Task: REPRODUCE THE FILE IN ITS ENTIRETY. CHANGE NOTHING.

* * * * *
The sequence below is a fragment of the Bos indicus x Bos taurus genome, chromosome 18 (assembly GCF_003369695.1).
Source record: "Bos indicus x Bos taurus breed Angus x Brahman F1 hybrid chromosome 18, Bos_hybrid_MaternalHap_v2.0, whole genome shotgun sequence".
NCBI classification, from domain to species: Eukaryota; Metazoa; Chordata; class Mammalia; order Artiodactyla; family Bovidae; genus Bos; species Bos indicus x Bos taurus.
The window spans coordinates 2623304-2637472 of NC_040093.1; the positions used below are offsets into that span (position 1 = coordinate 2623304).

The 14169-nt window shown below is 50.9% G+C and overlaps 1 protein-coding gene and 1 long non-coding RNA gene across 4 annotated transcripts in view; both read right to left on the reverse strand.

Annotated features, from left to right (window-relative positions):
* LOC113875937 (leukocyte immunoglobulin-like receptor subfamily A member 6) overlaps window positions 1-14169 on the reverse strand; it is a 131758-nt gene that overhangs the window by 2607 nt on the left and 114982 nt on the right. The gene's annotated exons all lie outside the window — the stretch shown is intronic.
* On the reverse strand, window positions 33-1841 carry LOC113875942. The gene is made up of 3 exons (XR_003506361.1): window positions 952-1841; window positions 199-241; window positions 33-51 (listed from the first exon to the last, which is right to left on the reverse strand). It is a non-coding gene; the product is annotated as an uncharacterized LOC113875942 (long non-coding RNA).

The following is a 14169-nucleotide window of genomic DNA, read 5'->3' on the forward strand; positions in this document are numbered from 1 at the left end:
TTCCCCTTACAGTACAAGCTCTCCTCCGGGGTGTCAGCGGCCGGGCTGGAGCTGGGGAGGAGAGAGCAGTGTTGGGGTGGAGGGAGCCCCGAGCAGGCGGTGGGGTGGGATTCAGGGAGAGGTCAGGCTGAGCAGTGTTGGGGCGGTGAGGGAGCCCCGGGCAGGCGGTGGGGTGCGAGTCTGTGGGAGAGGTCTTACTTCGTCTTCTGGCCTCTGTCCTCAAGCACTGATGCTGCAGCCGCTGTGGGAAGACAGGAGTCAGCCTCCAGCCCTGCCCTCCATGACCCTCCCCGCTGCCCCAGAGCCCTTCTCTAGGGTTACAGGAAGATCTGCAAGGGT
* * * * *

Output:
The sequence below is a fragment of the Bos indicus x Bos taurus genome, chromosome 18 (assembly GCF_003369695.1).
Source record: "Bos indicus x Bos taurus breed Angus x Brahman F1 hybrid chromosome 18, Bos_hybrid_MaternalHap_v2.0, whole genome shotgun sequence".
NCBI classification, from domain to species: Eukaryota; Metazoa; Chordata; class Mammalia; order Artiodactyla; family Bovidae; genus Bos; species Bos indicus x Bos taurus.
The window spans coordinates 2623304-2637472 of NC_040093.1; the positions used below are offsets into that span (position 1 = coordinate 2623304).

The 14169-nt window shown below is 50.9% G+C and overlaps 1 protein-coding gene and 1 long non-coding RNA gene across 4 annotated transcripts in view; both read right to left on the reverse strand.

Annotated features, from left to right (window-relative positions):
* LOC113875937 (leukocyte immunoglobulin-like receptor subfamily A member 6) overlaps window positions 1-14169 on the reverse strand; it is a 131758-nt gene that overhangs the window by 2607 nt on the left and 114982 nt on the right. The gene's annotated exons all lie outside the window — the stretch shown is intronic.
* On the reverse strand, window positions 33-1841 carry LOC113875942. The gene is made up of 3 exons (XR_003506361.1): window positions 952-1841; window positions 199-241; window positions 33-51 (listed from the first exon to the last, which is right to left on the reverse strand). It is a non-coding gene; the product is annotated as an uncharacterized LOC113875942 (long non-coding RNA).

The following is a 14169-nucleotide window of genomic DNA, read 5'->3' on the forward strand; positions in this document are numbered from 1 at the left end:
TTCCCCTTACAGTACAAGCTCTCCTCCGGGGTGTCAGCGGCCGGGCTGGAGCTGGGGAGGAGAGAGCAGTGTTGGGGTGGAGGGAGCCCCGAGCAGGCGGTGGGGTGGGATTCAGGGAGAGGTCAGGCTGAGCAGTGTTGGGGCGGTGAGGGAGCCCCGGGCAGGCGGTGGGGTGCGAGTCTGTGGGAGAGGTCTTACTTCGTCTTCTGGCCTCTGTCCTCAAGCACTGATGCTGCAGCCGCTGTGGGAAGACAGGAGTCAGCCTCCAGCCCTGCCCTCCATGACCCTCCCCGCTGCCCCAGAGCCCTTCTCTAGGGTTACAGGAAGATCTGCAAGGGT